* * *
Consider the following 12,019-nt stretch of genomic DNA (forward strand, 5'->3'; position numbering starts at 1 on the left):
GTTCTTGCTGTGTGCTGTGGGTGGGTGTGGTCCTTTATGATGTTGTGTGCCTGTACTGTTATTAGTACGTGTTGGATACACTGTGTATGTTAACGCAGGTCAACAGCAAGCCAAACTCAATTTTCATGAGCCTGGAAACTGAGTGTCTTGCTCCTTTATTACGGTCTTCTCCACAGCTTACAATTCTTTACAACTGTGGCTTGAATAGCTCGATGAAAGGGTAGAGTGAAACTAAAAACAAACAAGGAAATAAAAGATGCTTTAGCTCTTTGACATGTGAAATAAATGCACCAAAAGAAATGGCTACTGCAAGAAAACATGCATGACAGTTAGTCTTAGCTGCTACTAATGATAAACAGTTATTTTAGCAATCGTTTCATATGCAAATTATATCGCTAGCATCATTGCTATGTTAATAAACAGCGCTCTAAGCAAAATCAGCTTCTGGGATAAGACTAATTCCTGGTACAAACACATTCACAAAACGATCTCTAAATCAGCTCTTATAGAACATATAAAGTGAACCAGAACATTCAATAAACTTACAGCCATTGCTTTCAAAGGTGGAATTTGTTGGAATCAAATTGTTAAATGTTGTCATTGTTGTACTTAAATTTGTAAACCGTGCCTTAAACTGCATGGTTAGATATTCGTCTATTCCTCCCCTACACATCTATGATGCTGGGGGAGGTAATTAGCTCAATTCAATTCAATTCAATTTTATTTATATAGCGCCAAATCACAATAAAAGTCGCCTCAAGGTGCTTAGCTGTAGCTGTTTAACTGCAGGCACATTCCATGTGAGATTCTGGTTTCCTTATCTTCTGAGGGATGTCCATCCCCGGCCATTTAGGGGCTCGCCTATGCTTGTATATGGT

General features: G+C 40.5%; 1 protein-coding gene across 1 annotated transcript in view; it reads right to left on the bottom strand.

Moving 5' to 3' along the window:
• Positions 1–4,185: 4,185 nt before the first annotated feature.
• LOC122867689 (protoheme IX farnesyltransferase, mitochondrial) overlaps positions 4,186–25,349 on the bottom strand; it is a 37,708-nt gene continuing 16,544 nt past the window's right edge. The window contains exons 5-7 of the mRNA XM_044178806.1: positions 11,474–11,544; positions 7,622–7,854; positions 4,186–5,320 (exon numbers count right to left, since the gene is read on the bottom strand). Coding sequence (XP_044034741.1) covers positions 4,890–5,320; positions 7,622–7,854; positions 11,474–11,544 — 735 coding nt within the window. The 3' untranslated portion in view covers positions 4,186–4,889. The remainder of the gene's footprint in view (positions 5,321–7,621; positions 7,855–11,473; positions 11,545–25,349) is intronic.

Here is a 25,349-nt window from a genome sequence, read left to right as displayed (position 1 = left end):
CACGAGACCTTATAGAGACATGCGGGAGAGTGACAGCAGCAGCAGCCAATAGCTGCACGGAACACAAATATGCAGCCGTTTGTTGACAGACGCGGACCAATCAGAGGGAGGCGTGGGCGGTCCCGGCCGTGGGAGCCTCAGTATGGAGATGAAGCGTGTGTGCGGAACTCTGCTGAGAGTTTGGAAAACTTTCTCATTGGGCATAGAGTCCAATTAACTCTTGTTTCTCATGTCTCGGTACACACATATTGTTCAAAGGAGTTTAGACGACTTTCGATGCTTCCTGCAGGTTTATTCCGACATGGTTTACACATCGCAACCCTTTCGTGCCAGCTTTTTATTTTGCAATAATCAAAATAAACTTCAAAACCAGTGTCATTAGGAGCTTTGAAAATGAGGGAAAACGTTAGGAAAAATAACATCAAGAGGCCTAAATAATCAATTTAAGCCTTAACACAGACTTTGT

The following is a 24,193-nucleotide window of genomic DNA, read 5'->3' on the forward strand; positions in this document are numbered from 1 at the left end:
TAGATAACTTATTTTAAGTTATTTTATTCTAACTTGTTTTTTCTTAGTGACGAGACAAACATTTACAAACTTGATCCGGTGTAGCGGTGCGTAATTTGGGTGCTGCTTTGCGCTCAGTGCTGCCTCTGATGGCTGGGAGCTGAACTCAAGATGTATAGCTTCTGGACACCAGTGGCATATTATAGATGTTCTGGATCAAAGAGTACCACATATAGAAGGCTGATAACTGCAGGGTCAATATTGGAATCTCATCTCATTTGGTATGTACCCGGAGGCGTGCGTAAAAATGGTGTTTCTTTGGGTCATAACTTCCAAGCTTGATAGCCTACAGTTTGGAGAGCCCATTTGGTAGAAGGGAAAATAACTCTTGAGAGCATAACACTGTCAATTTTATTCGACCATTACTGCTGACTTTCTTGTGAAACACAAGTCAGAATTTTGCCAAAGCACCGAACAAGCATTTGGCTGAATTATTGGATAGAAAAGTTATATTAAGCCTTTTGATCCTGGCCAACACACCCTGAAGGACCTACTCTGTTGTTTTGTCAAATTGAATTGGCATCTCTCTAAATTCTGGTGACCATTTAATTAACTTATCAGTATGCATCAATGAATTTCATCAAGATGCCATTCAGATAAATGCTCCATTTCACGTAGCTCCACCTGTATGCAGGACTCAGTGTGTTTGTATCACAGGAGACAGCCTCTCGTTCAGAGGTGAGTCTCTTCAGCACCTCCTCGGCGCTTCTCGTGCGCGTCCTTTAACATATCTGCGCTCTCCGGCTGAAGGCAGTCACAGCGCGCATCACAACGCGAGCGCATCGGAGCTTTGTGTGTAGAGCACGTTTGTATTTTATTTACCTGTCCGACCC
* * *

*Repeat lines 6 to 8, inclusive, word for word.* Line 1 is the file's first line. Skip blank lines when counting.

• LOC122867689 (protoheme IX farnesyltransferase, mitochondrial) overlaps positions 4,186–25,349 on the bottom strand; it is a 37,708-nt gene continuing 16,544 nt past the window's right edge. The window contains exons 5-7 of the mRNA XM_044178806.1: positions 11,474–11,544; positions 7,622–7,854; positions 4,186–5,320 (exon numbers count right to left, since the gene is read on the bottom strand). Coding sequence (XP_044034741.1) covers positions 4,890–5,320; positions 7,622–7,854; positions 11,474–11,544 — 735 coding nt within the window. The 3' untranslated portion in view covers positions 4,186–4,889. The remainder of the gene's footprint in view (positions 5,321–7,621; positions 7,855–11,473; positions 11,545–25,349) is intronic.

Here is a 25,349-nt window from a genome sequence, read left to right as displayed (position 1 = left end):
CACGAGACCTTATAGAGACATGCGGGAGAGTGACAGCAGCAGCAGCCAATAGCTGCACGGAACACAAATATGCAGCCGTTTGTTGACAGACGCGGACCAATCAGAGGGAGGCGTGGGCGGTCCCGGCCGTGGGAGCCTCAGTATGGAGATGAAGCGTGTGTGCGGAACTCTGCTGAGAGTTTGGAAAACTTTCTCATTGGGCATAGAGTCCAATTAACTCTTGTTTCTCATGTCTCGGTACACACATATTGTTCAAAGGAGTTTAGACGACTTTCGATGCTTCCTGCAGGTTTATTCCGACATGGTTTACACATCGCAACCCTTTCGTGCCAGCTTTTTATTTTGCAATAATCAAAATAAACTTCAAAACCAGTGTCATTAGGAGCTTTGAAAATGAGGGAAAACGTTAGGAAAAATAACATCAAGAGGCCTAAATAATCAATTTAAGCCTTAACACAGACTTTGT